DeCicco:  Italian heirloom, bountiful side shoots. Produces a good fall crop, considered a spring variety.  Early, so smaller main heads.  48 to 65 days

    Green Goliath:  Early heavy producer, tolerant of extremes.  Prefers cool weather, considered a spring variety.  53-60 days

    Waltham 29  Cold resistant, prefers fall weather but has tolerance for late summer heat.  Late 85 days.

    Green Comet:  Early-maturing (58 days) hybrid produces a 6-inch-diameter head and is very tolerant of diseases, heat tolerant.

    Packman:  Hybrid that produces a 9-inch-diameter main head in 53 days. Excellent side-shoot production.

3)  PEAS are because you love them!  They come in zillions of varieties.  Plant LOTS!  I plant some of each, the English shelling peas in a pod, snow or Chinese flat-pod peas, and the snap peas that are fat podded crisp snacks that usually don’t make it home from the garden!  Snow and snaps are great in salads.  Well, so are shelled peas!  Snow peas can be steamed with any veggie dish or alone.  Fresh English peas require the time and patience to hull them, but are SO tasty who cares?!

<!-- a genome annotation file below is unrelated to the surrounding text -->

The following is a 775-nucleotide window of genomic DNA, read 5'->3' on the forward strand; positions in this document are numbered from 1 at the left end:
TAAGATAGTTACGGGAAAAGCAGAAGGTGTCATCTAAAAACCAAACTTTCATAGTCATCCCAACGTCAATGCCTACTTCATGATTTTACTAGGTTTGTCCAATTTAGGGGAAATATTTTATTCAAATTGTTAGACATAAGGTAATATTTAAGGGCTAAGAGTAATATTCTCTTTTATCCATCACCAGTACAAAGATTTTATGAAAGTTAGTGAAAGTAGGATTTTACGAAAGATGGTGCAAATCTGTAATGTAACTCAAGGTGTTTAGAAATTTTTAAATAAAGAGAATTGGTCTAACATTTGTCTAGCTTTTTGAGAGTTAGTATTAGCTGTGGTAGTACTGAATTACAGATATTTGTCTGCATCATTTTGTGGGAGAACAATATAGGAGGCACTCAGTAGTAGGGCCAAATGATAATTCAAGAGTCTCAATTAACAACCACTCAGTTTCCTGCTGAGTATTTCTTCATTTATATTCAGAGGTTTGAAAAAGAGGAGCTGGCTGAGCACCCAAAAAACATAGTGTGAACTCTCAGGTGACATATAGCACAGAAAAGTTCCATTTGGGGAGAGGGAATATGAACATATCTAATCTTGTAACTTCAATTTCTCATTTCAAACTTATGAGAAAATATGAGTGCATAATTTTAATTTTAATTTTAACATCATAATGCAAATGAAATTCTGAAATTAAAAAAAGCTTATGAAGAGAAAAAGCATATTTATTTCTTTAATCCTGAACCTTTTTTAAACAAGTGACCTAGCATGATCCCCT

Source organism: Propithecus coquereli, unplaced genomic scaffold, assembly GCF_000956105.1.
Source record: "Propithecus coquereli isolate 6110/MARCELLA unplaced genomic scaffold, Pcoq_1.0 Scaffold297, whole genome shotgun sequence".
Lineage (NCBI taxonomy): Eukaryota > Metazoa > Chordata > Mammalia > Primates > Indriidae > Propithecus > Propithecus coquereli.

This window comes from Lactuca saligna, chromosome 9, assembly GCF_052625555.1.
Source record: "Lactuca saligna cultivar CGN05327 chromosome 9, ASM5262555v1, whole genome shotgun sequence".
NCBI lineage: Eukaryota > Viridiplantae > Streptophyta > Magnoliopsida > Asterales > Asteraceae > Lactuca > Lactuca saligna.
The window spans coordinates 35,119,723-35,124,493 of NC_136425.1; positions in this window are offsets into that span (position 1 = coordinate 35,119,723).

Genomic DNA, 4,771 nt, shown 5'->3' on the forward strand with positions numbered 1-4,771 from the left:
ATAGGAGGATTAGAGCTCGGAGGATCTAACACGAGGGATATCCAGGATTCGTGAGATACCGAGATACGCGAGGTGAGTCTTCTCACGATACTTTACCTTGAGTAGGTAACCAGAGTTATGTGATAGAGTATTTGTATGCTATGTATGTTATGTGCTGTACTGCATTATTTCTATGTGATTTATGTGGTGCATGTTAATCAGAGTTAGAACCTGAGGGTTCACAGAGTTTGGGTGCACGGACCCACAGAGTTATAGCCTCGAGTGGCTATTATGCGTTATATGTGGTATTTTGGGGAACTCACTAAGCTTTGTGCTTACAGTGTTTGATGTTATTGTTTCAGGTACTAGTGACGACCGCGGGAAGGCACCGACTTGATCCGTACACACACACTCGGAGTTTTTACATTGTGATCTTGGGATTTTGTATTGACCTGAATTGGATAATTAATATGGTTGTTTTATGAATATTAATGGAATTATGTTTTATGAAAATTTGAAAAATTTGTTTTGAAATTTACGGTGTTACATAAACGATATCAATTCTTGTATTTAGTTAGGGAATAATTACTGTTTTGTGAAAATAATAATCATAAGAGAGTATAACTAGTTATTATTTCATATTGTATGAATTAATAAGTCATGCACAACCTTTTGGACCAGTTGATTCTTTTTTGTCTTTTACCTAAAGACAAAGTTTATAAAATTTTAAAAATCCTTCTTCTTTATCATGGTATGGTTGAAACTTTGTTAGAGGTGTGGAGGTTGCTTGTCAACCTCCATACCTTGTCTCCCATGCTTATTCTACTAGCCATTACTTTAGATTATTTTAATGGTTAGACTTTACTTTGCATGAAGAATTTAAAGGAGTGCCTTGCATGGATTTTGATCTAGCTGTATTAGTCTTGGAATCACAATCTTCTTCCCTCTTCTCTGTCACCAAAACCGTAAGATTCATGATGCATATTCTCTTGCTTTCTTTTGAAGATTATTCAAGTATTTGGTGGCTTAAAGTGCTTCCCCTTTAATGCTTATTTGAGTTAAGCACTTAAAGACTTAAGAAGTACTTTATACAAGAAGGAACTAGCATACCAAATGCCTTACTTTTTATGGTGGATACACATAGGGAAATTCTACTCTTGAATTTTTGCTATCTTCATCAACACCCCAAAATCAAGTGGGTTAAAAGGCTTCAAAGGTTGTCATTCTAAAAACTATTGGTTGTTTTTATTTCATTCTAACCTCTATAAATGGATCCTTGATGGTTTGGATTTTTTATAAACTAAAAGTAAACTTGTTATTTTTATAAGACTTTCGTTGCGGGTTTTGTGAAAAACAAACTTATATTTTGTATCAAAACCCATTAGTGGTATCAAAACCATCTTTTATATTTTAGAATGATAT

For more varieties info, click here

F
is Fusarium resistant, AAS is All America Selection, PM is Powdery Mildew resistant

China, snow, or sugar

F   Dwarf Grey Sugar

F   Mammoth Melting Sugar

Snap (thick, edible pods)

AAS, PM   Sugar Ann (dwarf)

PM   Sweet Snap (semi-dwarf)

PM   Sugar Rae (dwarf)

PM   Sugar Daddy (stringless, dwarf)

AAS   Sugar Snap

Whether you get these exact varieties or not, mainly, I’m hoping you will think about how different varieties are, of any kind of plant, whether that plant is suitable for your needs, if it has disease resistance/tolerance, heat/frost tolerance, if it is an All America Selection, what its days to maturity are.  A few extra moments carefully looking at that tag or seed pack can be well worth it.

Next week:  August in Your Garden!